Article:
LANSING — A beautiful autumn day outside in and around the New River Gorge National River greeted visitors who gathered in Lansing on Oct. 9.
Shifting inside to a packed room in the Canyon Rim Visitor Center that morning, interested members of the public and stakeholders met with members of the state’s congressional delegation and NRGNR officials, among others, for a lively discussion of the New River Gorge National Park and Preserve Act. Introduced a week earlier, the act features a bill that has been introduced by Senators Joe Manchin (D-WV) and Shelley Moore Capito (R-WV) in the United States Senate that will redesignate the New River Gorge National River as the New River Gorge National Park and Preserve. With the senators was Congresswoman Carol Miller (R-WV), who has a companion piece of legislation in the House of Representatives.
The senators and Miller stressed that the legislation would help encourage tourism, boost the economy, and preserve designated hunting and fishing areas. Supporters of the legislation cite a 2018 study that shows that national park designation has increased visitors to a certain location by 21 percent. The New River Gorge’s proximity to metropolitan areas, combined with the potential new status, will help attract new tourists to the area, they say.
In West Virginia, outdoor recreation is a $9 billion industry and one that supports more than 91,000 jobs, it is estimated.
The New River Gorge National Park and Preserve Designation Act will maintain hunting and fishing within the preserve area — areas where sportsmen currently enjoy hunting and fishing. The legislation also specifically protects hunting, fishing and trapping on privately-owned land and will preserve and help expand the outdoor recreation industry on the New River, according to the senators.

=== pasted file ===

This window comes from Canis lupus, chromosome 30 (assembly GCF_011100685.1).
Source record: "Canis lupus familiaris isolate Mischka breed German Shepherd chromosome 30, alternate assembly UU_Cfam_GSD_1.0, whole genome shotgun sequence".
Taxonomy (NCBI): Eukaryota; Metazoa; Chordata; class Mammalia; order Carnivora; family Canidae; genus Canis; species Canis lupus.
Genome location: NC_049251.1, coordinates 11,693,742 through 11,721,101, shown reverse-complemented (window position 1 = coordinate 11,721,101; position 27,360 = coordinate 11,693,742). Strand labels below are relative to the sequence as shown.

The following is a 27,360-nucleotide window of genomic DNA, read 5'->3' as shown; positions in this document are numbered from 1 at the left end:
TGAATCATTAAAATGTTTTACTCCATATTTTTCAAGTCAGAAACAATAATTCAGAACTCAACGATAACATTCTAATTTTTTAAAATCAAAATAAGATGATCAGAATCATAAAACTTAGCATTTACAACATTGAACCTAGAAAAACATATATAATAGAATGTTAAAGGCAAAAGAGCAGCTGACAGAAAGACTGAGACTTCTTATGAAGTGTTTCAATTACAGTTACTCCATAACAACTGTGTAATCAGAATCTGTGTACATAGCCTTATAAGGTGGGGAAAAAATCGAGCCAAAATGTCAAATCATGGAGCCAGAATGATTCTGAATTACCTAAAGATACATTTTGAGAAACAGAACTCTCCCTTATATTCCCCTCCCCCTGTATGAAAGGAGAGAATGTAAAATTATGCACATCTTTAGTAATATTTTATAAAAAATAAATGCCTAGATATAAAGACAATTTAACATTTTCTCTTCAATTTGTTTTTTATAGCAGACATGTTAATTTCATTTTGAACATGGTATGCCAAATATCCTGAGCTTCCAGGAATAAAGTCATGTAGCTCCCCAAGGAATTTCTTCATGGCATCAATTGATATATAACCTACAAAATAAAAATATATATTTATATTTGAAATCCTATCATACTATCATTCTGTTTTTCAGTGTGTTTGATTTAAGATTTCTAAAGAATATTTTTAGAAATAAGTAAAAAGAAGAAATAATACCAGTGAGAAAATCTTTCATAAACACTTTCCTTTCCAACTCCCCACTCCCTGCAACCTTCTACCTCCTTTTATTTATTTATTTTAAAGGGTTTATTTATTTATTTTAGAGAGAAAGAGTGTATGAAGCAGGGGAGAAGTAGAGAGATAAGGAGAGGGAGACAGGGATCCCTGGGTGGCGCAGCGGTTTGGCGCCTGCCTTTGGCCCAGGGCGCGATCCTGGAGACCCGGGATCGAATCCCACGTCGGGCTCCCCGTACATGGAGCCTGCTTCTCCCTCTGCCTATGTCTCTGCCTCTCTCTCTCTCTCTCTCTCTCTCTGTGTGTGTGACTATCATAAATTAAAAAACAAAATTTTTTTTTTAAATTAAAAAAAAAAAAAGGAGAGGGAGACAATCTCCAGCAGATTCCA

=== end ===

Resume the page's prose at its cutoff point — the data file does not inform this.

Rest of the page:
According to a handout available at the meeting, the national park portion would be composed of four areas, totaling about 7,691 acres, including:
The Lower Gorge — Will make up about 85 percent of the park. A majority of the land is steep, rough terrain that overlooks the New River, according to the handout. This section is also home to the New River Gorge Bridge.
Thurmond — The inclusion of Thurmond protects and highlights the history of a town once at the heart of the coal boom and now a popular place for tourists to visit and explore West Virginia’s rich coal heritage.
Grandview — This area is known for its five hiking trails and scenic overlooks, which are popular destinations.
Sandstone Falls — This portion of the park is home to the largest waterfall on the New River as well as a unique ecosystem, which is caused by the river flowing north across the region.
“The New River Gorge is part of what truly makes our state so wild and wonderful,” Capito said in a press release Wednesday. “While this West Virginia treasure has been a unit of the National Park Service since 1978, we can really rebrand this area and attract new visitors with a simple name change, which is exactly what my bill — the New River Gorge National Park and Preserve Act — would do.